Veracity

Veracity is an obvious addition. Unless the data is relevant, accurate and can be trusted, it is of little or no value. Ensuring the veracity of Big Data can be a challenge as it is difficult to control its quality. Any organization using Big Data must have the means of deciding whether it is beneficial and the extent to which it can be trusted.

Dealing with Big Data

One of the more popular ways of dealing with Big Data is Apache Hadoop. Named after a toy elephant it is an open source project designed to enable the large scale storage and processing of big data sets across server clusters.
It is hugely saleable and can readily be scaled from a single server to many thousands of servers either in premise or in the cloud. Originally developed by Yahoo and Google, its users include Yahoo, Facebook, Twitter, LinkedIn, and many more.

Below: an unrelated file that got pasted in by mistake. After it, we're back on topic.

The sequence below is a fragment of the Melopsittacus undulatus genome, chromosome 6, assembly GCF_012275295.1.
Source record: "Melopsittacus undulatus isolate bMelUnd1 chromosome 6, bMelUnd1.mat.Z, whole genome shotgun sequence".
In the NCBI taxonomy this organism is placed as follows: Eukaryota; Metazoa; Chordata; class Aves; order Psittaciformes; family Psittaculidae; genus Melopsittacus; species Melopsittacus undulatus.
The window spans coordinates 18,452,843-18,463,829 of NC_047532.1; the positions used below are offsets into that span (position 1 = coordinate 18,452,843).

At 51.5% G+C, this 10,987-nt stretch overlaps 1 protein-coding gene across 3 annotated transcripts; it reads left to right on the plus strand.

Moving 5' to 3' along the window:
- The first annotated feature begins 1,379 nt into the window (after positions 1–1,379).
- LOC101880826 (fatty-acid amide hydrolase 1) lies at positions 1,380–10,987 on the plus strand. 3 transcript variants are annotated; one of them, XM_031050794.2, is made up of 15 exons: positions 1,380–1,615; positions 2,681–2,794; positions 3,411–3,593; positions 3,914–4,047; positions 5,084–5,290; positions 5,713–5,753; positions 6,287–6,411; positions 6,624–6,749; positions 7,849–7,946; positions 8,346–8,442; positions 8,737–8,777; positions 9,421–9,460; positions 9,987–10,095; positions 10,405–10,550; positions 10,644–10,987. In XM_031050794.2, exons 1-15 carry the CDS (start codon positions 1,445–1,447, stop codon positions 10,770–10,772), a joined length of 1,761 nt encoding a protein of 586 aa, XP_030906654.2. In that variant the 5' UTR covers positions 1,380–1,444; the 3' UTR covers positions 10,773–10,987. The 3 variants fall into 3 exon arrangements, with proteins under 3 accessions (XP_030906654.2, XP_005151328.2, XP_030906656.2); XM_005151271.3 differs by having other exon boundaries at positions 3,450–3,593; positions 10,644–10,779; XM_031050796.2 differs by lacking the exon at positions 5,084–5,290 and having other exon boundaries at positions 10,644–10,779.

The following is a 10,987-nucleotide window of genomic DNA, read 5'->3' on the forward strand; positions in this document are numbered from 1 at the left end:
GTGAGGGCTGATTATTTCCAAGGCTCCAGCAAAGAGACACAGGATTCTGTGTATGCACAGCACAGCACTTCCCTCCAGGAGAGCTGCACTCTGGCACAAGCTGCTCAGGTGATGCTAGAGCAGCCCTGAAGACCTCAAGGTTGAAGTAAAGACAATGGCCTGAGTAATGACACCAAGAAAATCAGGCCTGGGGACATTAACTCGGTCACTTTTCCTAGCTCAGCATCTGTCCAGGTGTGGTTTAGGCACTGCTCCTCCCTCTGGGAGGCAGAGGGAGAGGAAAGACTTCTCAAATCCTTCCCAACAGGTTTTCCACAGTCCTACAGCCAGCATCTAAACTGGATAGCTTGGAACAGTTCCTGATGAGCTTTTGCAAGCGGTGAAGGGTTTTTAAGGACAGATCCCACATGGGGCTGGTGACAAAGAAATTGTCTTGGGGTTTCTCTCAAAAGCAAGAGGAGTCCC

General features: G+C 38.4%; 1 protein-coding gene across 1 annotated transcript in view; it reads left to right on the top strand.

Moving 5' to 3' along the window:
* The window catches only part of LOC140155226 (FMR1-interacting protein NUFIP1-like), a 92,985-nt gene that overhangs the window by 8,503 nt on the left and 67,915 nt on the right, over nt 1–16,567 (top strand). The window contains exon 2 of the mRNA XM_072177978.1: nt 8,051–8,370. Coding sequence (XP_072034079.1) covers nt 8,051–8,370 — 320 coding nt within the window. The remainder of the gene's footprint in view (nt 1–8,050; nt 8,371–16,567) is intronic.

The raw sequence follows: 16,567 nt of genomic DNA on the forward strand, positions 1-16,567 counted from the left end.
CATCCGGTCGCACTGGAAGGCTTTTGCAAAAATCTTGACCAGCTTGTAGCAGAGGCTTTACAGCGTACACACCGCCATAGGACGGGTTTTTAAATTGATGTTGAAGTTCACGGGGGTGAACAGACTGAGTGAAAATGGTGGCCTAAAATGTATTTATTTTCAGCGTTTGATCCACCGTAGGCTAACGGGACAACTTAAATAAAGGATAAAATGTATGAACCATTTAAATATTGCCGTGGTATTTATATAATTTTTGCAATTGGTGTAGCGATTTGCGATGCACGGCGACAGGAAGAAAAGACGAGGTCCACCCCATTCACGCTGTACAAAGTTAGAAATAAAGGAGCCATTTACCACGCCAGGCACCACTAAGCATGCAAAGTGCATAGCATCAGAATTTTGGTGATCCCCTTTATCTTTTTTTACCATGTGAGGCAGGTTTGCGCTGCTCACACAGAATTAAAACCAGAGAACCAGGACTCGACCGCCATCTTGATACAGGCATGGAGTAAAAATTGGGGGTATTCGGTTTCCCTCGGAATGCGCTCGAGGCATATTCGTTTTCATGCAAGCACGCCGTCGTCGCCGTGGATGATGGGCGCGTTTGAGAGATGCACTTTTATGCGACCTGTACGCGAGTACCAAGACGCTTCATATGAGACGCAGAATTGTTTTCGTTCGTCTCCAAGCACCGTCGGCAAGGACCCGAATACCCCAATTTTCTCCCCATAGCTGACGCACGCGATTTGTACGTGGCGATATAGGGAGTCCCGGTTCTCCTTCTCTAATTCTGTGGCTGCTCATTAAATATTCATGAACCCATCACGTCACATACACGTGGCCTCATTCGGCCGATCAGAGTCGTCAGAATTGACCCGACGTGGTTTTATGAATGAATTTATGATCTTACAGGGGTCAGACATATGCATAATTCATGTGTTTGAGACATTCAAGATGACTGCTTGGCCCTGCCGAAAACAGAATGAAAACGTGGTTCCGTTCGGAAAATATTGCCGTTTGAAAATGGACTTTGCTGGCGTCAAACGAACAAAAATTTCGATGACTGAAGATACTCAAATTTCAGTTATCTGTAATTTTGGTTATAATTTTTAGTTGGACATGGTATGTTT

In addition to its scalability, it provides an inexpensive approach to massive parallel computing. It is flexible and can handle any kind of structured or unstructured data from unlimited sources which can be joined and aggregated and is fault tolerant.

Another popular approach is NoSQL. Also open source, it is a database framework that enables the storage and processing of large quantities of structured and unstructured data.

Big Data in Practice

Big Data and analytics have proven to be a success for many organizations. Its applications have included:

  • Understanding and targeting customers –  one of the main applications of Big Data. Examples of this in practice include Amazon Recommendations and personalized Tesco money-off coupons
  • Business processes – applications include optimizing supply route logistics, stock control based on social media trends, and HR processes including recruitment
  • Healthcare – for instance the side effects of drugs, correlations between lifestyle and health, the human genome, and the spread of infections
  • Big science – for instance the LHC at CERN generates one petabytes of data a second. Although most of it is discarded, CERN scientists store and process 30 petabytes a year using 65,000 servers.